Malton Motor Club lost a valued member and close friend in February 2004, when Christine Francis was tragically taken from us on the Kallkwik Rally. Christine was a regular face in the forests of Yorkshire and was a well respected co-driver and club supporter, but most of all you could always rely on her to brighten your day.
During the months after Christine's death, her family were astounded by the kind and thoughtful messages that were passed to them by the rallying world, and also by its generosity, to date over £3600 has been raised in tribute to Christine through Malton Motor Club. The money raised through the Motor Club, Rugby Club and from the funeral has been distributed between Pennine Rally Rescue, Malton & Norton Rugby Club and Malton Motor Club.
Malton Motor Club used some of this money to purchase a memorial plate in memory of Christine, which is to be awarded as a perpetual award on the Malton Forest Rally. The award is for the highest placed Malton Motor Club co-driver on the day. A replica of the award is presented, and is sponsored by TVC Electrical of Malton.
The Celtic Style of the plate stands for Christine's love of Irish Tarmac Rallying, and for the love of the Isle of Mull. The plate was commissioned through Salen Silver on the Isle of Mull.
Many events simply won't be the same without Christine's infectious laugh and the smile that lit up her whole face. The Motorsport world is lucky, and honoured to have known her and we at Malton Motor Club are indebted to Chris for what she has given us. Christine you have many more finish lines to cross, as you will be carried with us all in our hearts.
Liz was the Club's Chief Marshal for as long as most of us can remember, and was highly regarded in the world Marshalling. Liz gave up much of her own time to organise all kinds of events from treasure hunts and quizzes to the Dalby Gravel Sprint. She also organised First Aid and Marshal Training days on behalf of the MSA, as well as Fire Safety Days!
Liz died suddenly during August 2001, and left a huge void in the club. It was shortly after that Richard Ashton from Calder Rescue came up with the idea of naming Calder's new rescue unit after our 'Chief Get On And Sort-It'. Liz had been involved in the Charity Auction run by the Club to raise the money Calder Rescue badly needed to buy the new unit, so this idea seemed very fitting.
For more information on Calder Rescue visit their website. www.calderrescue.co.uk
Ed, as he was more often known, was one of the first members of the club as we know it today, and was one of the last members of the club before it’s MSA affiliation back in the 60’s. Dave Wakeley (ex MMC Chairman) sent a note telling me “Ed competed in 12 Car & Road Events for as long as I can remember, and we have locked horns many times, with Ed beating me more times than I beat him!” I understand Ed started driving in 1969 in a Cortina GT, after watching the RAC, and becoming hooked. He then moved onto a ‘Daytona Yellow’ MKI Mexico in 1975 (JUA538L) and never looked back. In fact, I believe Ed still had that very same car in his garage the day he died! Ed was the unassuming type, quiet and laid back, but incredibly competitive once the seat belts were fastened!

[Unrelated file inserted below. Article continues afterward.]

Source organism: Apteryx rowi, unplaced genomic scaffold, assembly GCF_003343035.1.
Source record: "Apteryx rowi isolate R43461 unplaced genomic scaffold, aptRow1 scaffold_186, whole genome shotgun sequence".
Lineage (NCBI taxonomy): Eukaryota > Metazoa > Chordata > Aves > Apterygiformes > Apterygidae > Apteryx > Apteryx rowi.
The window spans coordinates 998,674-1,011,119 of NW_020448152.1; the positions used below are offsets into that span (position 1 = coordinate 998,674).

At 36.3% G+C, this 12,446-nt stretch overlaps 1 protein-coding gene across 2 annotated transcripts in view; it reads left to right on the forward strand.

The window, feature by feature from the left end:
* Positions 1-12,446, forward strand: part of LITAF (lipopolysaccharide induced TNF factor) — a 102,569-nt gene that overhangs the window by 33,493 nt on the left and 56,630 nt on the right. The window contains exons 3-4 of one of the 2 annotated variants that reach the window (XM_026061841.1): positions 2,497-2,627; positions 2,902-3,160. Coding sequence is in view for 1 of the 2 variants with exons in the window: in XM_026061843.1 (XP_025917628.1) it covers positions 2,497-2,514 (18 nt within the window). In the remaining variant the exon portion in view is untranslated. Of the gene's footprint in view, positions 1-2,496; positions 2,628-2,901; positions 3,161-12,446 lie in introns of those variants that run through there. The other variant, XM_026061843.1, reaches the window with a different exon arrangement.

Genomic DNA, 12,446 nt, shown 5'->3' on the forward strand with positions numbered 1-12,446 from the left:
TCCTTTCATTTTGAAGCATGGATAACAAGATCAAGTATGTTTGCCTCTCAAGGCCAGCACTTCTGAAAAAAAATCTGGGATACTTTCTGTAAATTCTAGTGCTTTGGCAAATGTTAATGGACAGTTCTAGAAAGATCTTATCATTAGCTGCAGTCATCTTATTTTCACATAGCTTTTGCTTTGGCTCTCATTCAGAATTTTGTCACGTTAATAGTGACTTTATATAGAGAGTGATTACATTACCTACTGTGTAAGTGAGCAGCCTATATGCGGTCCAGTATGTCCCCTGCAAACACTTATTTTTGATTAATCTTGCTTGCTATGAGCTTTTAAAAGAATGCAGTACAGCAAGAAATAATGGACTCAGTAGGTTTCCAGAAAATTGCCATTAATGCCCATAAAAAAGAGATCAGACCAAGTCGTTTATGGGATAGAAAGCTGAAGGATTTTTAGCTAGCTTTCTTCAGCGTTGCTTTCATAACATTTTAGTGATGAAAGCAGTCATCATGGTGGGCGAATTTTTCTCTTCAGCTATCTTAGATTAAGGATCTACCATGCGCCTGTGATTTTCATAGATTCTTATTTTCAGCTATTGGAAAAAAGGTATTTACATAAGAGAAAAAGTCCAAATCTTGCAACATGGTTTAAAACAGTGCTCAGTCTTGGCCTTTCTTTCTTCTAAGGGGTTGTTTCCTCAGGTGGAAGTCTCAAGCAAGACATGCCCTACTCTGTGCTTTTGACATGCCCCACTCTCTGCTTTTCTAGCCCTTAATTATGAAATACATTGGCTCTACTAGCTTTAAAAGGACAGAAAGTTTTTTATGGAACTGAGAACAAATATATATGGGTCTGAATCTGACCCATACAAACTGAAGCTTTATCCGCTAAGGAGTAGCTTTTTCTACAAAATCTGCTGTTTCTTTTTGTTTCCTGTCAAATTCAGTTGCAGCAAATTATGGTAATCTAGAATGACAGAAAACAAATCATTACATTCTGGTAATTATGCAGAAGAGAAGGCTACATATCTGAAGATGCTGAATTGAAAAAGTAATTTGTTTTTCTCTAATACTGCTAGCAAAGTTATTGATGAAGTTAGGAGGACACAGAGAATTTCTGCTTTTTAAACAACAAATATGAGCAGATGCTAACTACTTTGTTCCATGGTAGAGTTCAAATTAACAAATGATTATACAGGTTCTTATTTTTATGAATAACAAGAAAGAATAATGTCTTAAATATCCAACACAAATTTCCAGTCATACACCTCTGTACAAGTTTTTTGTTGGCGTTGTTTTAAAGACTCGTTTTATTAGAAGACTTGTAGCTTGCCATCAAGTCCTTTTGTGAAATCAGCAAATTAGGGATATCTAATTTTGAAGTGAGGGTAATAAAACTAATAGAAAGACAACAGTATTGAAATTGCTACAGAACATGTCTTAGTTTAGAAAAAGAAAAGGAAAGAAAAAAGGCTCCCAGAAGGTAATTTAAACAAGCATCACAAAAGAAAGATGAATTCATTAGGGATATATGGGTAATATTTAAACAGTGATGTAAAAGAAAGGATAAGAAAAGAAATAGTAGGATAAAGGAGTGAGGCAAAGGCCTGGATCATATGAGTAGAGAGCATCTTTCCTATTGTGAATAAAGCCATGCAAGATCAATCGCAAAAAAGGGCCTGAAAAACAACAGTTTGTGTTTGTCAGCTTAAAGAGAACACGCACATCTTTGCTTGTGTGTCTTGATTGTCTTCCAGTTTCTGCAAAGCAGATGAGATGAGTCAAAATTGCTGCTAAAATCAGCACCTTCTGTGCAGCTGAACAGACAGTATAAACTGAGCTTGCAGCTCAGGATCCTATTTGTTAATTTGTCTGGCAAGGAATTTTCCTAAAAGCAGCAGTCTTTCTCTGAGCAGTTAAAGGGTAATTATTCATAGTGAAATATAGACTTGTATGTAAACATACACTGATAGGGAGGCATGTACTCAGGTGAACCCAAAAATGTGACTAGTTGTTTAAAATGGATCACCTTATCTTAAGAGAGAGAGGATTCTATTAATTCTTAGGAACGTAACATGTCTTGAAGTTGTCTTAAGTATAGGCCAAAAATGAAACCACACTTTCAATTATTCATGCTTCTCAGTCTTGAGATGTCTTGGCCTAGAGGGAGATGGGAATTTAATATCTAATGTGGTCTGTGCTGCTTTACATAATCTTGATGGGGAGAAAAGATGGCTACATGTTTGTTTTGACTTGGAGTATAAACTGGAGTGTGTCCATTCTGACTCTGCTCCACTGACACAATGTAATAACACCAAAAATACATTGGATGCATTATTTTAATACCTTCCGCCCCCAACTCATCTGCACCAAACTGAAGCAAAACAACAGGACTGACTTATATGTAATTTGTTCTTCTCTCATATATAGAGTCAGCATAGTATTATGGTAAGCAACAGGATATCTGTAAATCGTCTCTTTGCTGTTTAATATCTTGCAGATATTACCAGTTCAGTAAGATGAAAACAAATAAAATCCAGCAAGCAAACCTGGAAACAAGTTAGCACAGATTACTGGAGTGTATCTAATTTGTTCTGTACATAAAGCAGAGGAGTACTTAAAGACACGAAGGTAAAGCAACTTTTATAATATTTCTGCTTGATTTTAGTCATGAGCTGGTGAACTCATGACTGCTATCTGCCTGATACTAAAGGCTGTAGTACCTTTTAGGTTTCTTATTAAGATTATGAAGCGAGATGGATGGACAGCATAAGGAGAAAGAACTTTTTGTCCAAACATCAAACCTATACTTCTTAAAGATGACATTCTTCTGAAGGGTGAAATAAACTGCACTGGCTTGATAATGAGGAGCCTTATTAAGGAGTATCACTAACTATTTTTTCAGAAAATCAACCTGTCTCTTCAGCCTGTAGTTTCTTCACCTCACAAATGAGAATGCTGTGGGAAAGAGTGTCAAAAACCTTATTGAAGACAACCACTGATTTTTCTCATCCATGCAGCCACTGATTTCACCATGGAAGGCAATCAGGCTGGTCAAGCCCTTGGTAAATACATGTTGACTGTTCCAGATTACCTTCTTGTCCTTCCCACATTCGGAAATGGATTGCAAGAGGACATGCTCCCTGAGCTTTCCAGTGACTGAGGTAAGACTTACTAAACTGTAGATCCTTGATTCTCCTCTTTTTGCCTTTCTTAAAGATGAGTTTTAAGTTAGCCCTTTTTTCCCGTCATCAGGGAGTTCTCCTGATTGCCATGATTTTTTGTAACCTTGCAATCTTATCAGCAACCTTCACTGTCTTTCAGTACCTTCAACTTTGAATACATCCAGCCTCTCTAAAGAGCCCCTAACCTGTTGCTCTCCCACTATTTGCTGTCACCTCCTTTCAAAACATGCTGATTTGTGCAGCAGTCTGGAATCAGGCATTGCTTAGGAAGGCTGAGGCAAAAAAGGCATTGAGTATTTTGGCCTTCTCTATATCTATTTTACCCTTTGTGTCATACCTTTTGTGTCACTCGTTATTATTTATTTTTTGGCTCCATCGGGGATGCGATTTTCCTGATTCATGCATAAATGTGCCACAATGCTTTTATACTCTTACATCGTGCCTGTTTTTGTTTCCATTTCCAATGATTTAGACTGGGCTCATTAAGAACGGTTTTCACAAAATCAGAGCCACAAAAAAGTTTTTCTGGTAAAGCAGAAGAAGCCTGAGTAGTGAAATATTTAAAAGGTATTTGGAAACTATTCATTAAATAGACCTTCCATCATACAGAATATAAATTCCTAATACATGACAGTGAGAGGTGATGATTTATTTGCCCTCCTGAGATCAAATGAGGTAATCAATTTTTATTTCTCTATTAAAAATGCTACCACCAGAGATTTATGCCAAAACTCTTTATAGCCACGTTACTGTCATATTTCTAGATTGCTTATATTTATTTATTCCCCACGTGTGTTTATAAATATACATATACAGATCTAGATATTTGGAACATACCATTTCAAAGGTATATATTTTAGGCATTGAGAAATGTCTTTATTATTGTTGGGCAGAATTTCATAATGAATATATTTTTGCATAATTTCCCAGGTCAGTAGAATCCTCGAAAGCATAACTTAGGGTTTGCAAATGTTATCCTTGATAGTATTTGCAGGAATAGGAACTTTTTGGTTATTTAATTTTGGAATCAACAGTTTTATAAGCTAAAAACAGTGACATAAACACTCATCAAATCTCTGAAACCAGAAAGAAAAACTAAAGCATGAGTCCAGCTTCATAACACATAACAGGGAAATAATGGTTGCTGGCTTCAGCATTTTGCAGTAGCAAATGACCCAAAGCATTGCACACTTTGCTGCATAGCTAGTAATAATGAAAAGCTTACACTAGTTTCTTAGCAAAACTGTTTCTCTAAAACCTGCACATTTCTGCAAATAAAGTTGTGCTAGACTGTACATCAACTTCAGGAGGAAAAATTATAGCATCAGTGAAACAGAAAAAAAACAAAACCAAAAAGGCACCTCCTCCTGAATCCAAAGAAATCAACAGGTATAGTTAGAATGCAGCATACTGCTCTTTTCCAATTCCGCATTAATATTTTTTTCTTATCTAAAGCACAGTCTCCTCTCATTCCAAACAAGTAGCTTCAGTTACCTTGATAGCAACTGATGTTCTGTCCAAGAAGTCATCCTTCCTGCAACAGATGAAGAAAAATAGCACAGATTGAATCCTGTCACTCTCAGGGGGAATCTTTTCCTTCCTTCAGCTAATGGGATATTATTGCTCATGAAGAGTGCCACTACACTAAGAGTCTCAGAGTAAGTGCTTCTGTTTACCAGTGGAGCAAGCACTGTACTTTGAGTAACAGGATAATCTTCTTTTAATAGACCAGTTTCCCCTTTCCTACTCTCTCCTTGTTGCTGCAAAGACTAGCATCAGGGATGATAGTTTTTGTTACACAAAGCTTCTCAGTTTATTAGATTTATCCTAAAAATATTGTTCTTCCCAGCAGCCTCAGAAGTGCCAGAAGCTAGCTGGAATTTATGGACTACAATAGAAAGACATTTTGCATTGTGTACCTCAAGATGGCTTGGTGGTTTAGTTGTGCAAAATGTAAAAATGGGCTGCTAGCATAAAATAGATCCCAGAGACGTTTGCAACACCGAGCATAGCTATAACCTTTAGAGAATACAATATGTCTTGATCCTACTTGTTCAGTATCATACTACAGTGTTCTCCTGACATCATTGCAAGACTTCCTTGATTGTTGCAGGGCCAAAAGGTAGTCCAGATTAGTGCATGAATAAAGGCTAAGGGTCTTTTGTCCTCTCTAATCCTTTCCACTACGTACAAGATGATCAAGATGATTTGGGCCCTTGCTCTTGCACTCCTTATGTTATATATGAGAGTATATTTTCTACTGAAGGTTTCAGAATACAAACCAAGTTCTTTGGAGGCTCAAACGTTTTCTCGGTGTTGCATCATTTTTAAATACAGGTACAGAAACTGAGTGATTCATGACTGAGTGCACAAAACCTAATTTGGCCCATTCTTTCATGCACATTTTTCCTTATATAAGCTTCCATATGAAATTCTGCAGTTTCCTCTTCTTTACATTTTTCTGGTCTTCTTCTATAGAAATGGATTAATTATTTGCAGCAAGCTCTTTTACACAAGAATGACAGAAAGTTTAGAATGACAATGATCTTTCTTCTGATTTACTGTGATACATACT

Remembered by Nick Skaife
I first met Edwin when I joined MMC in 1997 to start competing in road rallies, which was in the final year of the targa timing type events, before the move to schedule timing in 1998. Edwin was part of the Kirkbymoorside gang of Anton Clarke, Trevor Shields and Paul Cossins and a club night was always ended with a stop at Peasey Hill chip shop for more rally talk, over fish and chips, before we went home. Edwin had been doing road events and the old MMC 12 cars for years and had a vast knowledge of navigating as well as knowing the Yorkshire roads like the back of his hand. His MK1 Mexico, whilst being nearly totally standard, was driven very quickly and extremely neatly: we never once had a crash or failed to finish an event we started together.
I started to navigate for Edwin when Anton, his regular navigator, retired from the sport and my brother sold his road rally car to buy a house. This was in the late eighties and saw us finish in the top five on a couple of events and competing in most of the local road events, most of which no longer run. One incident I will always remember was the night we had to go through Caydale Mill on an event and radiator got holed by a branch in the water. We only discovered the problem when the car started pinking on the way into Helmsley and the temp gauge was in the red. Edwin said he had another radiator a home, but it leaked a little. So we set to his house in Kirkbymoorside by a mixture of driving and pushing the car when it got too hot to drive. We calculated that we could do the repair and still rejoin the route in time to complete the rally. This we did this with the help of many containers of water and various stops to refill them along the way! As I started to compete on events again with my brother, I stopped navigating for Edwin, though he did continue competing for a while after. Edwin was always patient and helpful, even when we got lost, and a pleasure to compete with in the days when MMC had several crews taking part on every local road rally. Happy days indeed.